GREENSBORO — Guilford County Schools’ pandemic-era enrollment losses are likely to cost the district money and teaching positions this school year, but not cause layoffs or significant financial problems, the district’s chief financial officer said.
State lawmakers use enrollment figures to determine how much money districts will get for staff positions, such as teachers, and for other costs, such as supplies.
On the 20th day of school this fall, enrollment in Guilford County Schools stood at 69,590, including pre-K. That’s a decline of about 1% from last fall. Not including pre-K, enrollment was 68,202.
Across the five years before the COVID-19 pandemic, the district’s enrollment, including pre-K, dropped by 450 students, according to a News & Record analysis of data provided by the district. Within the last two years it dropped by another 3,367. That’s a decline of 2,539 students in 2020, plus another 828 this school year. Overall, that’s a 4.6% drop in enrollment since 2019, data shows.
When fewer students show up to a school district in the fall than projected, it can lead to a mid-year cut in state funding.
Last year, lawmakers put in a special pandemic-related provision to help cushion school districts from unexpected enrollment drops. However, Angie Henry, the chief financial officer for Guilford County Schools, said she is less optimistic that would happen this year, based on her following of what’s going on at the General Assembly as it works to try and pass a budget for the state.
Instead, she expects the state would just go by the normal process, adjusting its funding based on average daily student membership for the first or second month of the year, whichever is higher.
Guilford County Schools is likely to lose teacher and instructional support positions, she said, as well as money in categories like classroom materials, textbooks, and career and technical education. The flip side, she said, is lots of expenses also decrease when enrollment falls and not all funding is tied to enrollment.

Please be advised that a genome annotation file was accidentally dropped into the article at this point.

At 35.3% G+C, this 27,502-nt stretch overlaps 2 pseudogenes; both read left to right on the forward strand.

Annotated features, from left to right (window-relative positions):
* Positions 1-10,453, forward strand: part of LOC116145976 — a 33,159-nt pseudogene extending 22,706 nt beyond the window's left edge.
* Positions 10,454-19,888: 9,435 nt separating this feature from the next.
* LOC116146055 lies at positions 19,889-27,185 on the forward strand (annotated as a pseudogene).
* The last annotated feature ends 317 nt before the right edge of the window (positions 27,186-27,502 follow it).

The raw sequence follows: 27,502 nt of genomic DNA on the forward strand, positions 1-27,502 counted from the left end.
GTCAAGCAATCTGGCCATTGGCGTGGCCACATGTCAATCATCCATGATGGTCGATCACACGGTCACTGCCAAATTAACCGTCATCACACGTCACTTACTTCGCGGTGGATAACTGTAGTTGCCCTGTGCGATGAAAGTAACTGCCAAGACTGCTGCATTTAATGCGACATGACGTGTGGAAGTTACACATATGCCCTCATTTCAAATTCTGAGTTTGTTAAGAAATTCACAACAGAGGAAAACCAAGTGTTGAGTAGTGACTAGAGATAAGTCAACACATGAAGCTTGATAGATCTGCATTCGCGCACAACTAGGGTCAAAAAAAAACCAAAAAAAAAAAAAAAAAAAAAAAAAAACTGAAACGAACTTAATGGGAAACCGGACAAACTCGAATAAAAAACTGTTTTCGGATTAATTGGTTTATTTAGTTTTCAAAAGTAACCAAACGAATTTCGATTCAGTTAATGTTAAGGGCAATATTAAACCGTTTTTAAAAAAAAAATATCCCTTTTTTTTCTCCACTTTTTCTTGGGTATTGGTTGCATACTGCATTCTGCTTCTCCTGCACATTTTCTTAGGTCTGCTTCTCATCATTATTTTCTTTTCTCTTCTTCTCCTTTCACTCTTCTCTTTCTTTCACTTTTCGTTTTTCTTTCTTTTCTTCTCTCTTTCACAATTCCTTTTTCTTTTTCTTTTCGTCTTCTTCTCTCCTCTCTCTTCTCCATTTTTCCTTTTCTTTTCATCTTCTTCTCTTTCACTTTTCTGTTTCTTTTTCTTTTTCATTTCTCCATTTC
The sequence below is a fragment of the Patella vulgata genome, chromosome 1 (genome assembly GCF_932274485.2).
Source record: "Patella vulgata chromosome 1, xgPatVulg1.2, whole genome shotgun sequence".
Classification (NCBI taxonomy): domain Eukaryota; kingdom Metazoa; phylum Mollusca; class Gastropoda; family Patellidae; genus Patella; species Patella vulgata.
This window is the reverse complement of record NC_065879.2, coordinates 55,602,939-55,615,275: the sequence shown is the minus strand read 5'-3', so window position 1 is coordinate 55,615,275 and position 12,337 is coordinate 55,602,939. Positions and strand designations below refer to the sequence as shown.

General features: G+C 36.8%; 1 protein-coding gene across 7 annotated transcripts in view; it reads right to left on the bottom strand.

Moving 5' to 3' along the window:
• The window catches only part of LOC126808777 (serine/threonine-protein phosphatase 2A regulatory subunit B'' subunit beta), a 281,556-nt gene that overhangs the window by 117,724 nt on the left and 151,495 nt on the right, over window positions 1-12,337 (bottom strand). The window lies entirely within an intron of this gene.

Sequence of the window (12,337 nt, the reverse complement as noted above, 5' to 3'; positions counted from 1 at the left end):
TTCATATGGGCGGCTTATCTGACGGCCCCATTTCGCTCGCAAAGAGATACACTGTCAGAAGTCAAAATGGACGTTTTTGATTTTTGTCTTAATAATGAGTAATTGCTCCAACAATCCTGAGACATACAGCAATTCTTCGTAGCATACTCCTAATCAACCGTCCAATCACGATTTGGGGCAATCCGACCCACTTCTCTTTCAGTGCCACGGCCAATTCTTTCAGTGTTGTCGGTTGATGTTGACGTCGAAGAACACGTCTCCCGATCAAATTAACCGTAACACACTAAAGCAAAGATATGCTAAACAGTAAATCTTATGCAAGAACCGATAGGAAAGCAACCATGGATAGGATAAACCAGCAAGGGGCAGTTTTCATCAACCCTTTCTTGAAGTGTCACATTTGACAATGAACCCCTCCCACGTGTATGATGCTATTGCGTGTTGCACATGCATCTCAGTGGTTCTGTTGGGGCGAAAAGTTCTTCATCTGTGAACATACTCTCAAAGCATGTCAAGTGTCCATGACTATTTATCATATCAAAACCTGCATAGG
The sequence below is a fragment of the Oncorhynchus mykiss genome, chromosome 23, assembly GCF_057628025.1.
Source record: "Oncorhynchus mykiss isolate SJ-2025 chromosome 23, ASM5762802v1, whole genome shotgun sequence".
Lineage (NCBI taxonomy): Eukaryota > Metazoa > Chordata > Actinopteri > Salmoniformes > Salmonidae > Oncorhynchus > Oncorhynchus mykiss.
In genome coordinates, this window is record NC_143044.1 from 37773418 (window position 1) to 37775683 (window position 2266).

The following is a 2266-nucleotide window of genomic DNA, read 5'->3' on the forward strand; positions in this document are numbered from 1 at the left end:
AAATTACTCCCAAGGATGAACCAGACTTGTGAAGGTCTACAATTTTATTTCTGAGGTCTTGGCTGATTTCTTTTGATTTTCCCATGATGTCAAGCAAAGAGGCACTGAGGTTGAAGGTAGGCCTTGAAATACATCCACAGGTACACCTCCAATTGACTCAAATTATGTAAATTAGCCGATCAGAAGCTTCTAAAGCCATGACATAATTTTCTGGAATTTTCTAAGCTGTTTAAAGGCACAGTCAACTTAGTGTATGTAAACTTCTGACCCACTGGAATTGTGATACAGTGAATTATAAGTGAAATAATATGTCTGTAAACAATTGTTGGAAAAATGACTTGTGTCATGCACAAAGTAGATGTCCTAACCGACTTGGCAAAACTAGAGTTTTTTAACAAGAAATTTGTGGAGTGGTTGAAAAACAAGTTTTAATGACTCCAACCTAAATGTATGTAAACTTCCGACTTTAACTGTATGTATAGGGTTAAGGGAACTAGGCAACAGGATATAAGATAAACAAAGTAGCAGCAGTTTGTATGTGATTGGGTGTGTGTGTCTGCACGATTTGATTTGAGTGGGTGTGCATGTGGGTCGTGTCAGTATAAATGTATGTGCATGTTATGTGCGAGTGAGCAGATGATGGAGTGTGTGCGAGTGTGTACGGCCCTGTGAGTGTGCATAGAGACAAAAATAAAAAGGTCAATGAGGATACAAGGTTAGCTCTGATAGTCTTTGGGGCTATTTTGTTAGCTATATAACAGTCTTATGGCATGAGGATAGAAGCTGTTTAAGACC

Henry said there will be no need for layoffs. The district can leave some openings created by resignations and retirements unfilled and shift teachers around if needed.
The lower enrollment numbers are also likely to influence the state’s projections for how many students the district will have next year. That could affect Guilford County Schools’ budgeting for next year, but again, Henry does not expect it to cause any layoffs or significant financial problems for the district.
What affects enrollment?
Many factors typically influence school district enrollment, including varying birth rates, dates for kindergarten age eligibility, children moving in and out of the county, and enrollment in charter, homeschool, and private schools. That goes for both enrollment overall and by grade level.
Last fall, school officials pointed to declining kindergarten enrollment as a big part of the drop, with about 800 fewer kindergartners enrolled on the 20th day than expected. School leaders said at the time that the school year starting online likely deterred some families of rising kindergartners from enrolling, a trend that also played out in other school districts around the country who moved to online learning because of the pandemic.